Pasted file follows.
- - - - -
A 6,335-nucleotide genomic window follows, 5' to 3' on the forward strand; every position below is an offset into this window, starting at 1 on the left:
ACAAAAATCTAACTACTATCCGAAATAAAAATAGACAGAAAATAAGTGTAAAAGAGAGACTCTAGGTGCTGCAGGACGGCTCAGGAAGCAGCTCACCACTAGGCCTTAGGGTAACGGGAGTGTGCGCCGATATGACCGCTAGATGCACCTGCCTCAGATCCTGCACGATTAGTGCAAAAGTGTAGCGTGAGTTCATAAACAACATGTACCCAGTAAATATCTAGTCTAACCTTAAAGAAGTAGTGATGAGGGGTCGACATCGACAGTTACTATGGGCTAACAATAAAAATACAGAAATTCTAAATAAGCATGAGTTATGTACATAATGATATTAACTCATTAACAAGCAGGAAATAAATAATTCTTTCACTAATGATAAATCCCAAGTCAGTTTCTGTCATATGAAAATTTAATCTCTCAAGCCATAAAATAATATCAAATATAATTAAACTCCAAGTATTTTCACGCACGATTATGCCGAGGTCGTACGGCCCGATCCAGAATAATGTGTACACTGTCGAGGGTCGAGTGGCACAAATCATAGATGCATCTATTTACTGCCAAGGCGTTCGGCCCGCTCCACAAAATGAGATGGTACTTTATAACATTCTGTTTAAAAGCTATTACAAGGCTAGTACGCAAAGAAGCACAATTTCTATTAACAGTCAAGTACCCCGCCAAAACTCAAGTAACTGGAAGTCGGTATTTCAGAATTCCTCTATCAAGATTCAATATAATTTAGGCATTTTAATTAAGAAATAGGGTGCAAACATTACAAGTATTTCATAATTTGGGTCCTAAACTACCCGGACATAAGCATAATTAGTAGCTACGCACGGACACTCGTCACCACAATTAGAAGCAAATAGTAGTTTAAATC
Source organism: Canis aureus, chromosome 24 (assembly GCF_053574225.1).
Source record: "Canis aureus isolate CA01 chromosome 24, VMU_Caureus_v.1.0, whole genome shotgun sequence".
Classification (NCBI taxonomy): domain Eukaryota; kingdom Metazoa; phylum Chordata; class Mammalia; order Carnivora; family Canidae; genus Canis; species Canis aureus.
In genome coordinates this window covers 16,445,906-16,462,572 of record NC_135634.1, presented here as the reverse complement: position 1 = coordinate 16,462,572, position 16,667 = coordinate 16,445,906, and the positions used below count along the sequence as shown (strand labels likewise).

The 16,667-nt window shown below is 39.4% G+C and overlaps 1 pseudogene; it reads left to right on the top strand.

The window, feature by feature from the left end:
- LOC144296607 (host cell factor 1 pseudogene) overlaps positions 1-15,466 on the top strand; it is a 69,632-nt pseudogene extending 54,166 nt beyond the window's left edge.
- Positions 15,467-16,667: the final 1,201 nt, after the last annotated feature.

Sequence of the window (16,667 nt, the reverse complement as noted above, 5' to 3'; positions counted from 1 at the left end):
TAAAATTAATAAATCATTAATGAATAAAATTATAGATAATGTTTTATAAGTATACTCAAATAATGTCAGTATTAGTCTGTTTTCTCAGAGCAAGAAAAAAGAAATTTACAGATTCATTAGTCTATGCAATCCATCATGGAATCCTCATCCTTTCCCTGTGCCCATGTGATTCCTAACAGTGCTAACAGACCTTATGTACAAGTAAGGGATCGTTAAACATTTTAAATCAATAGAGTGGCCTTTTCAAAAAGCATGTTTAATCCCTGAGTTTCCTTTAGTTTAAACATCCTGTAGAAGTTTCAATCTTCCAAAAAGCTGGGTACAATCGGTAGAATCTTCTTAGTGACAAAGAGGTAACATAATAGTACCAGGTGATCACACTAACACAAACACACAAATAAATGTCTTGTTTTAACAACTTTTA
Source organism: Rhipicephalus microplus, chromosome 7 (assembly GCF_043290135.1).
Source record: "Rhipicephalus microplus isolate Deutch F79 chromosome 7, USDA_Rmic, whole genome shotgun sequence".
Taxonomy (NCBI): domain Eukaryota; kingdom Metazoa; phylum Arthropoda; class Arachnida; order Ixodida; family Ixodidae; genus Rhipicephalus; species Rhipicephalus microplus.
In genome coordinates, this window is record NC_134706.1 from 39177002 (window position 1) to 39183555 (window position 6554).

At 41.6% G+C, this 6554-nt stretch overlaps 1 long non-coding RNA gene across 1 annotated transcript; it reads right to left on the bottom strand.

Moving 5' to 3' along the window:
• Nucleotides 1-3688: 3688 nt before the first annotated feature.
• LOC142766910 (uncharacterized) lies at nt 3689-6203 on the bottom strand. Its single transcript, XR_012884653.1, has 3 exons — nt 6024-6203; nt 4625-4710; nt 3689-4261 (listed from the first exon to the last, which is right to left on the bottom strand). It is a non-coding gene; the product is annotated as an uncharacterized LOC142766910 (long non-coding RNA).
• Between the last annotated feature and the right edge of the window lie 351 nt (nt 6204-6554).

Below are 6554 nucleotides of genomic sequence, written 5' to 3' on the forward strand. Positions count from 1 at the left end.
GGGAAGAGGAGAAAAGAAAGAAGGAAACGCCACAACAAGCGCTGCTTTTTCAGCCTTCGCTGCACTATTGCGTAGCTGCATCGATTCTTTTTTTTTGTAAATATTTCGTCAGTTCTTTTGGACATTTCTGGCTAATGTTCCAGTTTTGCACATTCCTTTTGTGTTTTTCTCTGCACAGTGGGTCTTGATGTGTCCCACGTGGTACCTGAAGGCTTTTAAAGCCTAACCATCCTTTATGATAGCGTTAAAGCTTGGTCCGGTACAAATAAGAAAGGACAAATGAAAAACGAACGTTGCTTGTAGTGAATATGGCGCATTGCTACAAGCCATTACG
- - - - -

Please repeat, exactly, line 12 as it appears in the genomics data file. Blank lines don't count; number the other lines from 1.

TAAAATTAATAAATCATTAATGAATAAAATTATAGATAATGTTTTATAAGTATACTCAAATAATGTCAGTATTAGTCTGTTTTCTCAGAGCAAGAAAAAAGAAATTTACAGATTCATTAGTCTATGCAATCCATCATGGAATCCTCATCCTTTCCCTGTGCCCATGTGATTCCTAACAGTGCTAACAGACCTTATGTACAAGTAAGGGATCGTTAAACATTTTAAATCAATAGAGTGGCCTTTTCAAAAAGCATGTTTAATCCCTGAGTTTCCTTTAGTTTAAACATCCTGTAGAAGTTTCAATCTTCCAAAAAGCTGGGTACAATCGGTAGAATCTTCTTAGTGACAAAGAGGTAACATAATAGTACCAGGTGATCACACTAACACAAACACACAAATAAATGTCTTGTTTTAACAACTTTTA